The thing is the OP asked if she was unreasonable. I want her to know she isnt. She is doing a great job. Some posters judged her, often based on factually incorrect ideas about bf. I saw my contributions as trying to support OP, who has since disappeared. I dont blame her. The judgment of her here has not been nice to witness.

If you think Ive gone too far in support of OP at cost of other vulnerable posters, i disagree w you. But why not report my messages. Im fairly new to posting, but i think thats how it works. Im not a moderator, but nor are you. You dont get to police my contributions. But if they really arent in the spirit of mumsnet, then report. My messages should then disappear, and Ill know I have gone too far. It will be a good learning opp for me, as genuinely all i wanted to do was support OP.

And i wont reply to this anymore, unless what i have said continues to be misrepresented. Thats the best i can do, i think.

llamallamallamallamachameleon Sat 08-Jun-19 07:55:03

I don't think it has to be either or though. You can breastfeed and still have a night off, your LO will adapt and your milk supply won't change. I'm in the same position (still bf) and there's been times recently where I've been out and DH has put (usually bf to sleep) toddler down with no problems. I think they're more adaptable than we are sometimes smile

Also I may be wrong but I'm fairly sure that nutritionally there's not a huge amount they get from breastmilk after a year. And that from 6 months as their vit store they were born with starts to dwindle, if you're bf it's even more important that they have vitamins and start eating a variety of food because they don't get enough from bm (I've been on courses with dieticians about this). Food for fun before one can be a bit misleading. Calorie wise most of their input comes from food, especially after 12 months. So I think your nutrition argument probably is a bit shaky. Whereas from a bonding/pain relief/comfort point of view I'm totally in agreement, do it as long as you and baby both want to smile

nutbrownhare15 Fri 07-Jun-19 23:10:01

You don't need to stop bf to have a night or 2 away. My parents have been able to put my DD to bed since around 18 months. I had first night away when she was just over 2. No need to express. I also think your DH should be sharing bedtime duty- we did 50-50 from about 18 months and I continue to breastfeed. I'm sorry that your DH is bring unsupportive re breastfeeding. It shouldn't stop you from having a night away if you wish at this age, although I don't think I was ready til my daughter was 2. Have a read of this too

dustarr73 Fri 07-Jun-19 22:48:19

@BeardyButton I loved bf.But i loved time away as an adult just as much.You can have both.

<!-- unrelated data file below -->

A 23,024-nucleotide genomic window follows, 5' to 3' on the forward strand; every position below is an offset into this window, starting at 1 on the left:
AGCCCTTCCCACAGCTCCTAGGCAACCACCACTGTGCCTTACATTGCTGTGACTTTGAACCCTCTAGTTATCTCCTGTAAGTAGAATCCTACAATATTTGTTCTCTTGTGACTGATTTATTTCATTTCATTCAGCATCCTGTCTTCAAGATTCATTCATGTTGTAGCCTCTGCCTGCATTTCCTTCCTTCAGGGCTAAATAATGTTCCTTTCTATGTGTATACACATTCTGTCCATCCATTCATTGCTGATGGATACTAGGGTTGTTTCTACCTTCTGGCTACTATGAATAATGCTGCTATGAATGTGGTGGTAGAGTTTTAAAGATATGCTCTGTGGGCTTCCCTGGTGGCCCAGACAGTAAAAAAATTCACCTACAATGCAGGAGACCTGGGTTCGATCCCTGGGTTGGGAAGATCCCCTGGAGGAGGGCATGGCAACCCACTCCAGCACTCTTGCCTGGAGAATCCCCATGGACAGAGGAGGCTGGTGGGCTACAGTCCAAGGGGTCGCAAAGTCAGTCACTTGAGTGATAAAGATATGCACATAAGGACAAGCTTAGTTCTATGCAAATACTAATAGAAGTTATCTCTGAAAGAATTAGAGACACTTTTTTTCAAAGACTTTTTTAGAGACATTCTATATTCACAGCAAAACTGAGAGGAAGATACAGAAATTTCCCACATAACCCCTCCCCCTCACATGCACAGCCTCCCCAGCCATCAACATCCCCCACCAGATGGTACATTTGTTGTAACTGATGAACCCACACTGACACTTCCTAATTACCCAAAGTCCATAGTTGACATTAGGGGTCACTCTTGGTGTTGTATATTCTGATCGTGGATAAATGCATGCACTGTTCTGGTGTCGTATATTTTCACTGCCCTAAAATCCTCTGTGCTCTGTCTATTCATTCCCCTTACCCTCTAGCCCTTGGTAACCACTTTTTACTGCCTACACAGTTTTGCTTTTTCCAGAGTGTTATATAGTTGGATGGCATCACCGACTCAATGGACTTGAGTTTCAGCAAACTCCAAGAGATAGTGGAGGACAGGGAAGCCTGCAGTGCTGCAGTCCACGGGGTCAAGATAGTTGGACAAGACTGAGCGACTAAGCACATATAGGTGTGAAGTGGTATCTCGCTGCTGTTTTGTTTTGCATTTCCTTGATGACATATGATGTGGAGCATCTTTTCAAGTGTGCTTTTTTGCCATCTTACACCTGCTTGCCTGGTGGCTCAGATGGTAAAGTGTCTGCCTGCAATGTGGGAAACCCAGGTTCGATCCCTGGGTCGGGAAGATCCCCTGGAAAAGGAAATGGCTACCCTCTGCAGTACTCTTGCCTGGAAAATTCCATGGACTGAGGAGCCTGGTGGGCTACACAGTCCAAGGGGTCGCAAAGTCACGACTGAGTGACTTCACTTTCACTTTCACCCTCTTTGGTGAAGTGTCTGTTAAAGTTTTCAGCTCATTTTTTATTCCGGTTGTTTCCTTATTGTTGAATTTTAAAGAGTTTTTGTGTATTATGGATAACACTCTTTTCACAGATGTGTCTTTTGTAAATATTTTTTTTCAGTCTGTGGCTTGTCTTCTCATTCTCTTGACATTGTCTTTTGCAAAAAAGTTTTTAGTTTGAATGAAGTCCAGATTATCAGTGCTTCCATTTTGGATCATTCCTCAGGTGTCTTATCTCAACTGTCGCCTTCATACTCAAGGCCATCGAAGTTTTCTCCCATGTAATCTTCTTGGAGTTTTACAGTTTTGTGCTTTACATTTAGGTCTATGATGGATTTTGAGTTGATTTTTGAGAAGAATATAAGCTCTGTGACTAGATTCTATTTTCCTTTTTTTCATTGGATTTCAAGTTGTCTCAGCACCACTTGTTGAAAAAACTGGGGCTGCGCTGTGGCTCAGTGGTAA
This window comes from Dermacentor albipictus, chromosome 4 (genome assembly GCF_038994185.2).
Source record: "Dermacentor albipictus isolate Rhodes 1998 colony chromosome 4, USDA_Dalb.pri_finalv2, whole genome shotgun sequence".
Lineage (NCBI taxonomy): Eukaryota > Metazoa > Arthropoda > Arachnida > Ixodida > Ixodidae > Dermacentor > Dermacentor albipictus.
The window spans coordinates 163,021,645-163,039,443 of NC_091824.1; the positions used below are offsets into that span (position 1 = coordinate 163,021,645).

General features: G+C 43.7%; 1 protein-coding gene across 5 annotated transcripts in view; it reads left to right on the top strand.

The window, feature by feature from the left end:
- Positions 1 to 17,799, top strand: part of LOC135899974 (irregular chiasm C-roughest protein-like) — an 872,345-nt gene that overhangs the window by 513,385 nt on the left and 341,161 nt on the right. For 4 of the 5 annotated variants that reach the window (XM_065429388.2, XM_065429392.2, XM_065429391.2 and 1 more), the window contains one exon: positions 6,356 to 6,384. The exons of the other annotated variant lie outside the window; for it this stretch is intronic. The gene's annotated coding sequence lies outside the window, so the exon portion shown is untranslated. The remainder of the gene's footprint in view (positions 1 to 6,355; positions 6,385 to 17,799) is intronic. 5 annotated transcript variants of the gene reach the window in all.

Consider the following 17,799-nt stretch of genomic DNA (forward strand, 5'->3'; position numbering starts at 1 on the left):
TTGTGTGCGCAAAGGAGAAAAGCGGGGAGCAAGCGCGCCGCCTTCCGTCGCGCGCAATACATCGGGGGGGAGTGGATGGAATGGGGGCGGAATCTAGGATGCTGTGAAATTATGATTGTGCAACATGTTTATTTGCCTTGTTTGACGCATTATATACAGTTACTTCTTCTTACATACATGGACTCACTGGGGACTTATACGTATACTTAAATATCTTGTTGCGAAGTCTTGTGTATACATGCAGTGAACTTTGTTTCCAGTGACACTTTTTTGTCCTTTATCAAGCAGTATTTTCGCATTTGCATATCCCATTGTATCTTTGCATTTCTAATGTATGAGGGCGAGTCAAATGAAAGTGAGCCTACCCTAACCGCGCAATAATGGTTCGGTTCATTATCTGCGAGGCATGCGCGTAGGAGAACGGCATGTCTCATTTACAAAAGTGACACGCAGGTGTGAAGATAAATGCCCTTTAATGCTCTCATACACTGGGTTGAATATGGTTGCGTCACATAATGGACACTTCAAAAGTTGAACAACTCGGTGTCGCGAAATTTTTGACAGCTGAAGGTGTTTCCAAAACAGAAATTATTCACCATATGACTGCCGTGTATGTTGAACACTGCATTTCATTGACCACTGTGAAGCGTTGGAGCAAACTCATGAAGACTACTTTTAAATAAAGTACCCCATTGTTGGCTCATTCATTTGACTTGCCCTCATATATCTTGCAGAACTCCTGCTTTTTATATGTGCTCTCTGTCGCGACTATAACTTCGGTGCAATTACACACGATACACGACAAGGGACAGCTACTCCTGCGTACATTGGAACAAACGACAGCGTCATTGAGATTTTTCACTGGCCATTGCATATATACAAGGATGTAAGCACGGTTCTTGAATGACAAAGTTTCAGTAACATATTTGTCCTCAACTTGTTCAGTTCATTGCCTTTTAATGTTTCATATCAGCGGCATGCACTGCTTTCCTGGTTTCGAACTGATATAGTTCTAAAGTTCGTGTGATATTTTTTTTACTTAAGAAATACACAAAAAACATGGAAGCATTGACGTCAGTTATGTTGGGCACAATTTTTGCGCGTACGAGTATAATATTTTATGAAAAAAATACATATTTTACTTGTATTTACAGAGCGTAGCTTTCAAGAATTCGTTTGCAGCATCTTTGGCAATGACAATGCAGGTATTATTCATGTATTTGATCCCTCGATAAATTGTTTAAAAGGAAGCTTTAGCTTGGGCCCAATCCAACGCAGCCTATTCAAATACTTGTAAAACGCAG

And to be fair you are not talking about a newborn.So other people should be able to get the child to sleep.

Hmmmbop Fri 07-Jun-19 22:28:07

Breastfeeding and weekends away are not mutually exclusive. I breastfed until 27months and had 2 nights away from DS around 18 months and 2. He was fine. He normally fed to sleep, every morning and when I got home from work.

I suspect it's that you don't want to leave him, which is perfectly reasonable, but say that. Don't make it about the breastfeeding.

And finally, your husband is saying you need to put more energy in to your relationship as a couple. It doesn't need to be a weekend away, but you do need to listen to that.

Veterinari Fri 07-Jun-19 22:21:39


I certainly have not jumped on people because they choose not to bf.
You mean like this:
*@madcat you couldnt bear to be attached to a child that long?! So you couldnt bear to aim at who and nhs bf guidelines? You couldnt bear to do the thing that most developmental pschys will tell you forms secure attachment?*

Or this - where you compare not breastfeeding to smoking, and imply that the poster was lucky her kids turned out great hmm
*@laguna not breastfeeding may have been the right decision for you. And im really glad your kids turned out great. But anecdotal evidence like this doesnt prove anything. Its akin to saying 'I smoked all my life, Im 90 and fit and healthy, therefore smoking cant be bad'*

Look over the thread - other posters have told you directly that you’ve made them feel like crap. You’ve offended, belittled and insulted, and yet you seem to think i’m the uncivil one. I’m going back to stopping commenting because it’s impossible to reason with an unreasonable person and if you genuinely cannot see that you’ve been unkind and judgemental, even when it’s pointed out to you, then I can’t help you with that. It’s probably easier for you just to continue believing that you’re right in your unkindness and the rest of us are just unreasonable.